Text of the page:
After righting a budget miscalculation, the Riley County Police Department will present a budget to the Law Board that is slightly decreased from 2020’s numbers.
But officials at a joint meeting of Riley County and Manhattan Thursday discussed looking for further reductions and potentially codifying how the police department’s carry over cash is handled.
RCPD Director Dennis Butler Monday presented the board with a proposed budget flat with 2020’s approved figures — totaling more than $22 million. They approved that budget for publication, but Director Butler says the figures were based on ’20 numbers that did not subtract carry over from 2018. Carry over is usually subtracted from approved budgets on two year delays due to the timing when carry over numbers are realized.
As such, 2020’s numbers were presented as $22.19 million when the net taxpayer obligation was actually about $91,000 less at $22.10 million. Due to the miscalculation, for which Director Butler apologized, he says the next budget session will remove the proposed .63 percent cost of living adjustment (COLA) for RCPD employees.
“If we come back at the special Law Board meeting with that correct figure,” says Director Butler,”and we eliminate the COLA — which that would only be fair to do that because of the mistake — the actual net obligation to the taxpayers for 2021 would be $7,460 less than what the net obligation was for 2020.”
By law, a published budget may be cut further but not increased.
The budget still does include step and merit pay raises, which RCPD officials say they were able to accommodate without increasing the budget by shuffling funds between employee health and worker’s compensation funds. Director Butler says he committed to bringing a flat budget proposal, which he did, but had not committed previously to removing all raise possibilities.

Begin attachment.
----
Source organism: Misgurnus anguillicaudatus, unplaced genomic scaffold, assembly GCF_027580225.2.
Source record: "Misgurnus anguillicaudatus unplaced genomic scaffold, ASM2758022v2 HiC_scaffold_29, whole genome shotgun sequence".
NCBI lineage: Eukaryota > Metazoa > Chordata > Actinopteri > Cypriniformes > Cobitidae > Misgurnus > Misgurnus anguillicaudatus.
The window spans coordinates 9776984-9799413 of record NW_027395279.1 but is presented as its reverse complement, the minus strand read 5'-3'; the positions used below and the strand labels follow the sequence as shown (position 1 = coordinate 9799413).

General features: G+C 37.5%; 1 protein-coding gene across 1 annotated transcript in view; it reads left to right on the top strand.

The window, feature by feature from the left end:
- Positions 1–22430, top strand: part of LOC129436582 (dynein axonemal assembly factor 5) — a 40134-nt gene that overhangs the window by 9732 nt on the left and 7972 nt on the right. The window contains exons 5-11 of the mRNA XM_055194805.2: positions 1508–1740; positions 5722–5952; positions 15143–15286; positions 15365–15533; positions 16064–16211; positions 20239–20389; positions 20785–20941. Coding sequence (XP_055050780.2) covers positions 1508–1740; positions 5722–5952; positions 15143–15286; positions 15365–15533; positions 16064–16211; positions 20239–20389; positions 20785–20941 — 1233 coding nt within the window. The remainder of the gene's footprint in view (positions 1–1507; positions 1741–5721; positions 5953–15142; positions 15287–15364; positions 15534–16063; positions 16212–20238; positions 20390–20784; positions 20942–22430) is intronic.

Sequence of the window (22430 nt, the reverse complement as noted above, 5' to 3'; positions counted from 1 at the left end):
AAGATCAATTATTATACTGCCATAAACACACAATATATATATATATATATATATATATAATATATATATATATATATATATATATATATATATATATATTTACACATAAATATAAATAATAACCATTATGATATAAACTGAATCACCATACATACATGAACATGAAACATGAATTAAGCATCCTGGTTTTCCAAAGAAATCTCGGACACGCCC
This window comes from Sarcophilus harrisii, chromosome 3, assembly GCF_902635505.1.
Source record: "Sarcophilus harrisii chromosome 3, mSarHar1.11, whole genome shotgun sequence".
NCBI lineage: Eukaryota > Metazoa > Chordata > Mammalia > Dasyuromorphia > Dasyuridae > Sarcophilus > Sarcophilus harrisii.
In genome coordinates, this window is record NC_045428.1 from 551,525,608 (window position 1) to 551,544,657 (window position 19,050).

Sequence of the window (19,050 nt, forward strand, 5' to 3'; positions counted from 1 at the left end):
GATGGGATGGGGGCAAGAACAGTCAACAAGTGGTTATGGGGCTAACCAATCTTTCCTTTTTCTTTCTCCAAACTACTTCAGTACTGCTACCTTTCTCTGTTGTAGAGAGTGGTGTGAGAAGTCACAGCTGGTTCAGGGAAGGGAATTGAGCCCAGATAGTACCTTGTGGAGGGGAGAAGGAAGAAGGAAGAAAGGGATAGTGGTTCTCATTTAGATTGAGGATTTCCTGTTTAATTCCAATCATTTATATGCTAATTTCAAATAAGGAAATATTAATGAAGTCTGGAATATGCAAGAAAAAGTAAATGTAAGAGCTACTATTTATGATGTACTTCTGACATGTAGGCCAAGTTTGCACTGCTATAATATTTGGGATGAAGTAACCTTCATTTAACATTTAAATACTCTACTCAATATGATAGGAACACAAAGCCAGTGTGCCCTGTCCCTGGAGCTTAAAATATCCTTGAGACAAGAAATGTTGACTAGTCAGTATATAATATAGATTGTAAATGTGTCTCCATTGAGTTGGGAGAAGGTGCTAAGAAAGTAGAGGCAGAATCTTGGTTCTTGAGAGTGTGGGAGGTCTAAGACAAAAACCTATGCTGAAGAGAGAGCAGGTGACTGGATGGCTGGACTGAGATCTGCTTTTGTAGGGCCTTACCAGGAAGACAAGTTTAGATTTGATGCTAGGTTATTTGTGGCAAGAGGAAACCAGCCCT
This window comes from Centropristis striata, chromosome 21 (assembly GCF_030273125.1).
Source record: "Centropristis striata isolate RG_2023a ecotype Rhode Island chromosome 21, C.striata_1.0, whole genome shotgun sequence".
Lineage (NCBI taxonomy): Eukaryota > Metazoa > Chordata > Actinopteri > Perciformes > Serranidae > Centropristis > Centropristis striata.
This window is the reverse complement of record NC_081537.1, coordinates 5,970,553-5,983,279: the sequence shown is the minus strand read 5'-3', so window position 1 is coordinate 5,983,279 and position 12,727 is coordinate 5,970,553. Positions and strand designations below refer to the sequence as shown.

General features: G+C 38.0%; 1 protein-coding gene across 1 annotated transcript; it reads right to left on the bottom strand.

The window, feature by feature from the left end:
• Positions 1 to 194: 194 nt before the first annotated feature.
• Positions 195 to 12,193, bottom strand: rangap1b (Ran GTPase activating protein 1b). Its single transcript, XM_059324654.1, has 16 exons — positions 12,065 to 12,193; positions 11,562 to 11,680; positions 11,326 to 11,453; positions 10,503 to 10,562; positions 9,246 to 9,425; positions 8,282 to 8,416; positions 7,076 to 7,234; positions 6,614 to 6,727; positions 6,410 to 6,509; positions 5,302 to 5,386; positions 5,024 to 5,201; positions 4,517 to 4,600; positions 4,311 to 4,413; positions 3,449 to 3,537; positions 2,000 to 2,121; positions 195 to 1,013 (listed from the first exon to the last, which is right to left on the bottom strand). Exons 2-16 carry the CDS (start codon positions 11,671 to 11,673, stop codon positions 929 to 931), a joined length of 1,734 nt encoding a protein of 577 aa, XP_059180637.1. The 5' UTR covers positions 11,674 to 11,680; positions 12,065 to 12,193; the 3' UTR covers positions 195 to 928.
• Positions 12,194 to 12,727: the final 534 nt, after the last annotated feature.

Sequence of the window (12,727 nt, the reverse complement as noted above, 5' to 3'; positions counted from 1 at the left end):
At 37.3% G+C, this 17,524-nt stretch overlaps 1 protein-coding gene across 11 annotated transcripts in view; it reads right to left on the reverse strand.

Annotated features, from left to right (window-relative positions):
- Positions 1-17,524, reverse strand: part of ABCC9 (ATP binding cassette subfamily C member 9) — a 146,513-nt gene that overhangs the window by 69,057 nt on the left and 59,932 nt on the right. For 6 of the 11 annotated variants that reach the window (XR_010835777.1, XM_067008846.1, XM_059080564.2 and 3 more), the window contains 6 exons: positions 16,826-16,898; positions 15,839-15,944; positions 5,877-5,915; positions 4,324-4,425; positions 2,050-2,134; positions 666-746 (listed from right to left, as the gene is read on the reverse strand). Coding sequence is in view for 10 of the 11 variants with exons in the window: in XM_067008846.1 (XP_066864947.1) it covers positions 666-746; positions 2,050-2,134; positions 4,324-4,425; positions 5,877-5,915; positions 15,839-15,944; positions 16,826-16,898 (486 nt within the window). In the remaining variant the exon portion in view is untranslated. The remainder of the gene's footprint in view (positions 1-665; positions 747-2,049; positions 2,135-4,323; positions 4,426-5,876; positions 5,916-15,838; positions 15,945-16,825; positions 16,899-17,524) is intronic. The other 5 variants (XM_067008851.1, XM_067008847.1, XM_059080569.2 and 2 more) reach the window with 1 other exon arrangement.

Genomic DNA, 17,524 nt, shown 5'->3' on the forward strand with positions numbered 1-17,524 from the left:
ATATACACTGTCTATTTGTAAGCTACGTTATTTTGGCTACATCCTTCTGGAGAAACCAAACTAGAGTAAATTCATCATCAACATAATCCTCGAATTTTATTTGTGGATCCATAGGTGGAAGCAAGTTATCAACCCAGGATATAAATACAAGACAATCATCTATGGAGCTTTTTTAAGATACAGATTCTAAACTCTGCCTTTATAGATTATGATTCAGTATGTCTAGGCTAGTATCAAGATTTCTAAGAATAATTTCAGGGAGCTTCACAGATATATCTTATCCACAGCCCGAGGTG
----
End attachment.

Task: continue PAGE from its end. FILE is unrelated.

This created a conundrum for Manhattan Mayor Pro Tempore and Law Board member Wynn Butler, though. The City of Manhattan as well as Riley County, both expecting budget shortfalls this year and next, are nixing raises for their employees.
On one hand, he says that poses a consistency issue and questioned whether the city and county may end up having to cut staff on their end to meet their obligations to the RCPD budget if the department maintains employee raises. On the other, though, Mayor Pro Tem Butler questioned the purpose of cutting those raises when the budget is flat regardless.
One route forward he proposed was cutting funds for step and merit raises from the RCPD budget altogether, which he estimates would drop the budget close to $750,000 — more than a mill in Manhattan — from 2020’s figures.
“All three government agencies may lower their mill levy, but RCPD would still have a step increase,” says Mayor Pro Tem Butler. “I guess what we’re trying to say is zero’s not good enough for RCPD, it’s got to be more. And the reason is if there is any shortfalls it won’t be absorbed by RCPD, it will be absorbed the city and the county.”
Manhattan City Commissioner and Law Board member Linda Morse, though, stuck to her commitment to a flat budget rather than a greater decrease.
“We could pass a 0 budget for the city, the county could pass a 0 budget, and they could still hollow out some internal accounts to try to reward the employees that have stuck by them during this period of time,” Morse says. “It’s not just the RCPD that could do that, it is possible.”
Director Butler says the RCPD is employing cost saving measures across the board. With anticipation of a need for $1.2 million in IT hardware upgrades in the next two years, he says they plan to use those savings to add to their projected $330,000 IT reserve fund — approved last year — and into the $700,000 emergency reserve fund. Director Butler expects the ’22 budget to be even more difficult, making this a prime chance to prepare.
Manhattan Mayor Usha Reddi suggested continuing the conversation at the next Law Board budget session as not all members of that body were present. The date of the next meeting, a special session, is to be determined.